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Housing and Homelessness

Getting Unhoused People Into Shelter Is Hard, But Finding A Place For Trans Or Nonbinary People Is Harder

An exterior shot of the LA LGBT Center in Hollywood. The building features long, thin white columns that hold a rainbow of colored banners.
The LA LGBT Center McDonald/Wright building in Hollywood.
(Ethan Ward
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LGBTQ+ individuals experiencing homelessness who are under the age of 24 or over the age of 50, more often than not, are aware of programs targeted at them by various social service nonprofits and organizations. That’s because they are considered particularly vulnerable populations.

Editor's Note
  • LGBTQ+ people experiencing homelessness are an especially vulnerable group within the population. This is part three of a series that looks at the unique challenges faced by unhoused LGBTQ+ people, in this case those who are in an in-between age group and who are transgender or nonbinary.

But what about all the people who fall between those age groups? In particular, transgender men and women or those who don’t identify with any gender.

“If you’re over 24, transgender or Black, you got nothing coming,” says Pepper, a Black, “40-ish” transgender woman who lives in a tent in Hollywood a few blocks from the Los Angeles LGBT Center.

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“Once you get past a certain age, it feels like you don’t matter to them anymore … they don’t have any services for you,” she says. “I wouldn't even go there and ask for any help because you won’t get it.”

Unhoused LGBTQ+ people between the ages of 25-50 often fall between the cracks.

Pepper has been unhoused since 2018, and it isn’t her first time: she used to live at the Los Angeles LGBT Center when it was called the L.A. Gay and Lesbian Center. (The Center didn’t include bisexual and transgender in its name until 2014.)

Pepper says the fact that there are few resources for people like her amounts to age discrimination in an already discriminated-against community.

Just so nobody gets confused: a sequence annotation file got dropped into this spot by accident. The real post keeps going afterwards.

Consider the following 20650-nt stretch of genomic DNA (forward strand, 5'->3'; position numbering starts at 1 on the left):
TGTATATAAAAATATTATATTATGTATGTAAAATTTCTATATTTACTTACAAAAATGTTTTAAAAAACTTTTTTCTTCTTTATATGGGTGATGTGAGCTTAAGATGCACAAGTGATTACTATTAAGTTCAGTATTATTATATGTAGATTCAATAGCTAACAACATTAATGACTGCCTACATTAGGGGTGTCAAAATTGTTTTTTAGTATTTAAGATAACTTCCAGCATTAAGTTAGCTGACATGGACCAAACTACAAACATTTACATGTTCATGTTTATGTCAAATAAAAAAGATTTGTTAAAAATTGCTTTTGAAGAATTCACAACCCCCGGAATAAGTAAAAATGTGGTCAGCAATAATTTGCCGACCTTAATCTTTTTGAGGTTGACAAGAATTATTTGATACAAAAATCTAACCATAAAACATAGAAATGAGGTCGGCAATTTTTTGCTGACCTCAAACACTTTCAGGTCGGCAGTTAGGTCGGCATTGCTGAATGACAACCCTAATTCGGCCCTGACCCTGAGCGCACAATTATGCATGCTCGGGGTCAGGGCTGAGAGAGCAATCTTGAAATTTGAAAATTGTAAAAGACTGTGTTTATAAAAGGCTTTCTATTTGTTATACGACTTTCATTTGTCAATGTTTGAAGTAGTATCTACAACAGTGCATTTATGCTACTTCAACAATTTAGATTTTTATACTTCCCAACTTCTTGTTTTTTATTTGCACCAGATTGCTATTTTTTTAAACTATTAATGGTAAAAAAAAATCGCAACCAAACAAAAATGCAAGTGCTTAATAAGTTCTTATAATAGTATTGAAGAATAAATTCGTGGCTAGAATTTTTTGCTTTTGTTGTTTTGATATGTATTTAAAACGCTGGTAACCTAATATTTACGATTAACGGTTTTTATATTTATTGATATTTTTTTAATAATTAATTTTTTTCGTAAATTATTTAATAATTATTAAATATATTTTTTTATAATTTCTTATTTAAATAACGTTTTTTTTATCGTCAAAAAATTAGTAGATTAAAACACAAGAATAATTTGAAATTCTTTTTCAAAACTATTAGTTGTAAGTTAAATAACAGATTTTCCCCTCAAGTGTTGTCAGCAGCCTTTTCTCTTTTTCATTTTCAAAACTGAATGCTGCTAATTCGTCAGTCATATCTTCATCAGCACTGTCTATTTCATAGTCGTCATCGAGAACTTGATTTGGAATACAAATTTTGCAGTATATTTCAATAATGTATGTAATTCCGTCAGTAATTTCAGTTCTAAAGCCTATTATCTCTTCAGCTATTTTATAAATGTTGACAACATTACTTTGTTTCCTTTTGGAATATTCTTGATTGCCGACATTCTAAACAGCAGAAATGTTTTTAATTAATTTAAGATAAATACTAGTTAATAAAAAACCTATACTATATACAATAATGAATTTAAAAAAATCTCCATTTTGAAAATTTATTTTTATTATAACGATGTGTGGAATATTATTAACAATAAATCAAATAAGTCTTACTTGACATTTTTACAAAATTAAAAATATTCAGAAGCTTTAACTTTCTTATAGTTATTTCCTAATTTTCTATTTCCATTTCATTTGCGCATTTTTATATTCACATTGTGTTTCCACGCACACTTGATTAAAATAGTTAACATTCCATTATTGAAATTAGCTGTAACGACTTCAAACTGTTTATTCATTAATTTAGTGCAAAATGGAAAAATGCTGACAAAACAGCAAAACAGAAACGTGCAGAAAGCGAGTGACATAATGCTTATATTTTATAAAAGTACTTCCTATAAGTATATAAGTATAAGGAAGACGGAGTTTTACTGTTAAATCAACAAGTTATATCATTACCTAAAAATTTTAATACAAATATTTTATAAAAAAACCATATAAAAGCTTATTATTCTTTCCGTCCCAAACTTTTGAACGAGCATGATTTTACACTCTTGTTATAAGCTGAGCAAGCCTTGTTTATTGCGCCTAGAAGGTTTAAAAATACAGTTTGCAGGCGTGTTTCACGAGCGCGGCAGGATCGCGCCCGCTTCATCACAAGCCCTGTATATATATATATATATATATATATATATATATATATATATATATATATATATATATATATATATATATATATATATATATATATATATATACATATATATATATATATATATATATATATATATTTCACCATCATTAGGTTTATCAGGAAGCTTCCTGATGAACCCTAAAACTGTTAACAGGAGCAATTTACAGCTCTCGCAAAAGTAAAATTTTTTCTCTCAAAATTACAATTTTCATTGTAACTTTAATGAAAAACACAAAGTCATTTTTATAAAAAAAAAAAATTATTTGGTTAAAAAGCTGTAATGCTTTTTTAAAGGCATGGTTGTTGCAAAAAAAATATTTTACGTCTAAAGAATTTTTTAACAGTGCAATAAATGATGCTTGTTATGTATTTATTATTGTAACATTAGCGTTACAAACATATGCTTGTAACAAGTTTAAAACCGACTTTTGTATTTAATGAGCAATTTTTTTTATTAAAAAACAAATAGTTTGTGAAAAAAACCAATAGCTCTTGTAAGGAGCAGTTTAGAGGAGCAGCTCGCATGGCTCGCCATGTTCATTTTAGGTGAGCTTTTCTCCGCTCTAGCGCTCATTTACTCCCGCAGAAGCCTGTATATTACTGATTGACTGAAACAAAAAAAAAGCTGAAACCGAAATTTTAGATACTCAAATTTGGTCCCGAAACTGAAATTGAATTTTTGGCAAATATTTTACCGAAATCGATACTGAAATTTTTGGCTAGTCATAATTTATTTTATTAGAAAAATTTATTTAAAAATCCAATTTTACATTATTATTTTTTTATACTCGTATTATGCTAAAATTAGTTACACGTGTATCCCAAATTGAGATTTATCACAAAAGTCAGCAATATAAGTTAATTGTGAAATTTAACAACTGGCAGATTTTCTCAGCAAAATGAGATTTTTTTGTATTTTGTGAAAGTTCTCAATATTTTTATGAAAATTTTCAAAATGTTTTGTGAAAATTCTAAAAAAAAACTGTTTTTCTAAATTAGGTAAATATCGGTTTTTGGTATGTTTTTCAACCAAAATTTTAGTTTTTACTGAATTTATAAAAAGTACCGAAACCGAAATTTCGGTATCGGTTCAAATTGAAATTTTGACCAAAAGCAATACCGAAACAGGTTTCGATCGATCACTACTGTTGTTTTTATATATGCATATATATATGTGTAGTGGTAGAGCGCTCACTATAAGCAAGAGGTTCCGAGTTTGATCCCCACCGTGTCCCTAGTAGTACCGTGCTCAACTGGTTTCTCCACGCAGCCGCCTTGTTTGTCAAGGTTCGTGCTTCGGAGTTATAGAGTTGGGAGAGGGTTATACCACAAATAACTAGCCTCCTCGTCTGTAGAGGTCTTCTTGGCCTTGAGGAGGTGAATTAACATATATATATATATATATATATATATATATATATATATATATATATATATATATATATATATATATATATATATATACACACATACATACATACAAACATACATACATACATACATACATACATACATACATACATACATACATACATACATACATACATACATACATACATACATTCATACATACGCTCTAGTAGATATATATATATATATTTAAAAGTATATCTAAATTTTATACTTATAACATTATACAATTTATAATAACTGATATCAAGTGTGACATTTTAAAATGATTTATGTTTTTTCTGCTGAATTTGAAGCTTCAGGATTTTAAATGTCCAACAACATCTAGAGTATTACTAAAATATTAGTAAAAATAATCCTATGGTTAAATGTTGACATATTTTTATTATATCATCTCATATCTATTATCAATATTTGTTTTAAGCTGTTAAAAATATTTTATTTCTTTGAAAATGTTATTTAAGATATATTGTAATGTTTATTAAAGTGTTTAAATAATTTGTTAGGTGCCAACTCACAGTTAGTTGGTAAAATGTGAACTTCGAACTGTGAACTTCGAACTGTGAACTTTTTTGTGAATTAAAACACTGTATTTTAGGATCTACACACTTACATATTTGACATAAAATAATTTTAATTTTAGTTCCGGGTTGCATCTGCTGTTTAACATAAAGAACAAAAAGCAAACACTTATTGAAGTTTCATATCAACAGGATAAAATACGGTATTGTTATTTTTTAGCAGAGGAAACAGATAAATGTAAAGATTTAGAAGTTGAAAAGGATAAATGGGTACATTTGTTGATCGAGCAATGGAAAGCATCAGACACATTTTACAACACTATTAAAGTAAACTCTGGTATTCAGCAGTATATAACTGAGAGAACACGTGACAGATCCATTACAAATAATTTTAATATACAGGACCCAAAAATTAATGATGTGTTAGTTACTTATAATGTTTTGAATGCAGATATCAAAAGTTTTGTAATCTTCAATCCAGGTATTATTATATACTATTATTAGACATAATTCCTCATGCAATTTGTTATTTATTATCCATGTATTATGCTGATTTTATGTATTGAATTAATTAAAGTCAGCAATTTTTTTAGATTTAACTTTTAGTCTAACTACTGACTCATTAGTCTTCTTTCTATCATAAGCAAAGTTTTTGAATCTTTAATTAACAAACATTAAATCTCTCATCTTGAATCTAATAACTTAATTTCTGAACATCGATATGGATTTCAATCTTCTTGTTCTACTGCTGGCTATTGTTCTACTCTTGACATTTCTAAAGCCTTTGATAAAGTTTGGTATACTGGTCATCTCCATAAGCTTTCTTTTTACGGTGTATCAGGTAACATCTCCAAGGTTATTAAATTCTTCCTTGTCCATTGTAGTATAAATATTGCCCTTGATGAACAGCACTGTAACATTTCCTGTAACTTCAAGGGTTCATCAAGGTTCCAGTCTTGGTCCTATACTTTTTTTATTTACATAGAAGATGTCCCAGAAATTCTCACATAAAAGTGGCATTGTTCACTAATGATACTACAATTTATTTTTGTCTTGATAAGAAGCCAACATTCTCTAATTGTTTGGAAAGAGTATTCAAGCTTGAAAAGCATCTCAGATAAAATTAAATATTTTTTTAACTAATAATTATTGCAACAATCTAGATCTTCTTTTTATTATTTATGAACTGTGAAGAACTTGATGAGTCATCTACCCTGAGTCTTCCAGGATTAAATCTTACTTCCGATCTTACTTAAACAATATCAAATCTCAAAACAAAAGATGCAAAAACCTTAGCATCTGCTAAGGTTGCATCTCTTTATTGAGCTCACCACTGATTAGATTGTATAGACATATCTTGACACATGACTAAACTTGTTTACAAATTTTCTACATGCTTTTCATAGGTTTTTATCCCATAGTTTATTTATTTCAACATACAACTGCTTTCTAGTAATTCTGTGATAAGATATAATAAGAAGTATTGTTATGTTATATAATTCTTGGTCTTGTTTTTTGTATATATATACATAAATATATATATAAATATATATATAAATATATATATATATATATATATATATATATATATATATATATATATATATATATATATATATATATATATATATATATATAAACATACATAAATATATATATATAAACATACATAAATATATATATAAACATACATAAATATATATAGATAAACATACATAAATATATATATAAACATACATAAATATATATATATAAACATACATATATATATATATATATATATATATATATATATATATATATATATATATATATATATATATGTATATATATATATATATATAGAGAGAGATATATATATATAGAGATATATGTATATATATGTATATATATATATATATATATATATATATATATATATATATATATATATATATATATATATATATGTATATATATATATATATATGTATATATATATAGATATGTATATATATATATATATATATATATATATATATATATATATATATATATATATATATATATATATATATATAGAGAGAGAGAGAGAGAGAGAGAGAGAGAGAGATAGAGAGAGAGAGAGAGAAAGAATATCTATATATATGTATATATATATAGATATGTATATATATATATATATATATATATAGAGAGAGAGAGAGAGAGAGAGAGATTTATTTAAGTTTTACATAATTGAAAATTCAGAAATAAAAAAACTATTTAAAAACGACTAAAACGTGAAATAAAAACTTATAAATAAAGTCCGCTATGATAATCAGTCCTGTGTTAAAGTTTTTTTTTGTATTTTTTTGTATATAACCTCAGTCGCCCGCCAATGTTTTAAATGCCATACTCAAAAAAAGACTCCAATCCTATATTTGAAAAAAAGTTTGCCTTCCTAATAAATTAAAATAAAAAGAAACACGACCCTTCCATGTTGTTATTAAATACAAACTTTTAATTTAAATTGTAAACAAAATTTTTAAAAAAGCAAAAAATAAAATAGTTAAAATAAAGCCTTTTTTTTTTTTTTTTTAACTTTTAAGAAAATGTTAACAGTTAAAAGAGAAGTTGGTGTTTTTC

“How could you be an organization that just helps out youth?” Pepper asks. “Especially for the gay and lesbian center, for people who are our people. We can't even get help from our people because I'm over [24]? That’s ridiculous."

Pepper's dog rests at their tent in Hollywood.
(Ethan Ward

Several unhoused people who I spoke with at various encampments around Hollywood, and said they identify as LGBTQ+, echoed similar sentiments. Some said they felt abandoned by a system not designed for them, others said the help comes with unrealistic expectations.

While nonprofits and other agencies have made significant focus on making gains for LGBTQ+ people, overcoming old perceptions and finding dedicated resources are still hard to come by for many.

All Housing Isn't Created Equal

Mariana Marroquin, program manager of the Trans Wellness Center at the LA LGBT Center, says what Pepper describes is a “sad reality,” adding those sentiments aren’t reserved exclusively for her organization.

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“Something that is challenging is a lot of the services we have for people are only for youth or for seniors,” she says, recalling when she arrived in the United States more than 20 years ago to escape persecution in Guatemala. “If they aren’t youth or not HIV positive or not seniors, then we don't have many resources for them, and that’s a big challenge that we face.”